Billy Sunday (1862–1835) was one of the best-known evangelists of early-20th-century America. Born in Ames, Iowa, he established something of a reputation as a professional baseball player for the Chicago White Stockings. He was converted at Chicago's Pacific Gospel Mission. His evangelistic work began through work with the Young Men's Christian Association (YMCA) and later as an associate of revivalist Wilbur Chapman. A revival campaign in Garner, Iowa, in 1896 represented the start of his career as a populist preacher. His revivals were organized by a well-ordered company of “advance men” and a multitalented team of associates. Every effort was made to involve area churches as well as civic and religious leaders. Publicity was extensive, and announcements of colorful “Sundayisms”—pithy and provocative comments—were aimed at attracting a crowd.
Sunday's revivalism sparked numerous controversies in the communities where he held forth. First, many religious leaders criticized his populist style and the circus-like atmosphere of his revival campaigns. Some were concerned about the coarseness of Sunday's language, his criticism of religious formalism, and his pulpit antics. For example, he sometimes railed against “those ossified, petrified, mildewed, dyed-in-the-wool, stamped-in-the-cork, blown-in-the-bottle, horizontal, perpendicular Presbyterians.” He declared: “Ladies, do you want to look pretty? If some of you women would spend less on dope and cold cream and get down on your knees and pray, God would make you prettier.”
Sunday's use of slang and expletives (damnation and hellfire) scandalized many in more refined Protestant society. Likewise, his mannerisms, including racing up the aisles, sliding into home plate, and leaping on top of the pulpit itself, were equally offensive to those who preferred ministerial decorum. Others defended them as colorful and populist methods of attracting the unchurched.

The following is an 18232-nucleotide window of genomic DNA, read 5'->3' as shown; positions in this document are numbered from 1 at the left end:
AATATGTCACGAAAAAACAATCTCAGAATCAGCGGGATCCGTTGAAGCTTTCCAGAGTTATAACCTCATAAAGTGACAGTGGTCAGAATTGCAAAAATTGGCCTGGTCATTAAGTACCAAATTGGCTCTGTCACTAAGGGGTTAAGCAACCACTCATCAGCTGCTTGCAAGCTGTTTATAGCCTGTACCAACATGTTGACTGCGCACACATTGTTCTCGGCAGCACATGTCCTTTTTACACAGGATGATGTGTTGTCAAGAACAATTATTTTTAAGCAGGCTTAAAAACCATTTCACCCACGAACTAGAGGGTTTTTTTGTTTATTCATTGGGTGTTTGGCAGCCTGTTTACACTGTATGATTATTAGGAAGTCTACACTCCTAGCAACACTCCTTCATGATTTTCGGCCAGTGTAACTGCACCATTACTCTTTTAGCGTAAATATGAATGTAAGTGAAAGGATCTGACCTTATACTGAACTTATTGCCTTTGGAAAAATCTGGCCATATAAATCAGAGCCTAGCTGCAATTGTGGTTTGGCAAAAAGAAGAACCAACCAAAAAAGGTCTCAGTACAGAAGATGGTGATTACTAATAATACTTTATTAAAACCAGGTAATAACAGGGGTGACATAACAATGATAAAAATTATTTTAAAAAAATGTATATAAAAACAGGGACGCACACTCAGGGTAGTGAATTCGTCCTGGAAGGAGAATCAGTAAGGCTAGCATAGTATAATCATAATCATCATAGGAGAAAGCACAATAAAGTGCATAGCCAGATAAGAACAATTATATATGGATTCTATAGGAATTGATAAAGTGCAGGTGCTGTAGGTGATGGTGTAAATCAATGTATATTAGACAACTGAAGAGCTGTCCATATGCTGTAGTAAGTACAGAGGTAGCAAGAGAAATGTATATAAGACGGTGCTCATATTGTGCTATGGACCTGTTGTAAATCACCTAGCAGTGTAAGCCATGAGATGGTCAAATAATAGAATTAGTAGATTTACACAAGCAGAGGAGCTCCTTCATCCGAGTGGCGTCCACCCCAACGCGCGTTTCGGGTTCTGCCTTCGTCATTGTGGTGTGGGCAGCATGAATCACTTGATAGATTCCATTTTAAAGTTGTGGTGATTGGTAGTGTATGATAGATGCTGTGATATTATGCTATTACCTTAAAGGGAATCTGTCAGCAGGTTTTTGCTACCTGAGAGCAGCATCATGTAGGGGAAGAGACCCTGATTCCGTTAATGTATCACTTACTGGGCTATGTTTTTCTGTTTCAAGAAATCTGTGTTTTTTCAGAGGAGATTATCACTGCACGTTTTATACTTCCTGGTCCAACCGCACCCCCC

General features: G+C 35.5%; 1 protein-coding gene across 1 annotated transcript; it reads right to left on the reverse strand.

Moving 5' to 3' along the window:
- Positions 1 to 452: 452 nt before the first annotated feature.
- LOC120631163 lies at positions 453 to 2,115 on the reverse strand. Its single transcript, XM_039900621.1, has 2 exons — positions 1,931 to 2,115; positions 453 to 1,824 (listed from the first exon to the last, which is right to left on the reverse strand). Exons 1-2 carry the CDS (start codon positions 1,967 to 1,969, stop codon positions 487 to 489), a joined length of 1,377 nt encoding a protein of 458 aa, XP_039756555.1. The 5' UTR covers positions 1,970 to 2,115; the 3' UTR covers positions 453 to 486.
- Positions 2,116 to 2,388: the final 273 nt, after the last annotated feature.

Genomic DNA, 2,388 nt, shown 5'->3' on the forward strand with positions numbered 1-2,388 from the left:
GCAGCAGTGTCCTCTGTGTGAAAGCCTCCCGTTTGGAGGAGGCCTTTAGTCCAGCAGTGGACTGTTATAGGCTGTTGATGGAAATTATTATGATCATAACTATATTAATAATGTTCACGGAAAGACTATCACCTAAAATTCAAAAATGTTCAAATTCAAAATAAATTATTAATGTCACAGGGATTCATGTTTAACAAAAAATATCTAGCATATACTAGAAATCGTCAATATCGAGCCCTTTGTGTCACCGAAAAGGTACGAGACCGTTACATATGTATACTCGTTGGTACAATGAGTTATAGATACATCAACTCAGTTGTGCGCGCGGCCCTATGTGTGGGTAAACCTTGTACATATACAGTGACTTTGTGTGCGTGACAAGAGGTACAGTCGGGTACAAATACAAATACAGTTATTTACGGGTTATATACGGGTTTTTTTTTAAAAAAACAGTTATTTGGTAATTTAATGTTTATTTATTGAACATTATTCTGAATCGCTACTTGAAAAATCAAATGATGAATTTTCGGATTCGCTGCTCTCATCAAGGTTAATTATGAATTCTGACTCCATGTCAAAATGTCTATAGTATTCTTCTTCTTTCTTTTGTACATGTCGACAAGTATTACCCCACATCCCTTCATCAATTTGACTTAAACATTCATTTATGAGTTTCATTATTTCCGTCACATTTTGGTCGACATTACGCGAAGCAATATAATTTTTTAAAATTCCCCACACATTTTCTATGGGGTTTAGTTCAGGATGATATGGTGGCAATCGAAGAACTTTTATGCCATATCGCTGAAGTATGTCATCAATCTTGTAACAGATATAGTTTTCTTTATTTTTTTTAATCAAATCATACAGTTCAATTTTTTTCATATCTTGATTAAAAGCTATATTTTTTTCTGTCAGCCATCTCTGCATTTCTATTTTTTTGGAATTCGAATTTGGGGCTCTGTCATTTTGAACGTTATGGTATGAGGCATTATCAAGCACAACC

In his revival campaigns, Sunday courted controversy, particularly when it brought him into public conflict with what he viewed as infidel philosophy and godless living. He did not hesitate to attack local liberals, particularly ministers and educators who accepted historical-critical theories in biblical studies or who questioned cardinal doctrines of the faith. During a campaign in Dixon, Illinois, in 1905, Sunday and Joseph Fort Newton, pastor of the Liberal Christian Church, carried on a running battle from their respective pulpits over the meaning of faith and the nature of Christianity. Sunday's greatest enemy, however, was liquor, or, as he called it, booze. His revivals included the call both to Christian conversion and to renounce the use of all alcohol. In every campaign he preached his famous “booze sermon,” attacking the “liquor-crowd” and demanding that Christians fight against them.
Critics charged that Sunday was sometimes a naïve pawn of big business, used in some places to distract workers from unionizing or to offer them religion to keep them in their place. Writing for Harper's Weekly in 1915, George Creel charged that business leaders who invited Sunday to conduct revivals in Colorado had done so to break strikes against coal mines and to elect a governor who was a “coal company man.” Creel believed that Sunday was duped by the businessmen. One of Carl Sandburg's “Chicago Poems” contains a denunciation of Sunday that includes the line “You, Billy Sunday, put a smut on every human blossom.” A 1916 article by Joseph Berry entitled “Criticisms of Present Day Evangelism” criticized preachers like Sunday for their attacks on other ministers, the lack of recognition of local ministers, the “shake-my-hand” method of inviting people to conversion, the misuse of statistics on attendance and conversion, and the use of pressure tactics to secure offerings. Sunday himself seemed to thrive on the controversies and responded in kind to his critics. His brand of revivalism was an appeal to Christian conversion linked closely to American patriotism, antiliquor diatribes, and middle-class values.
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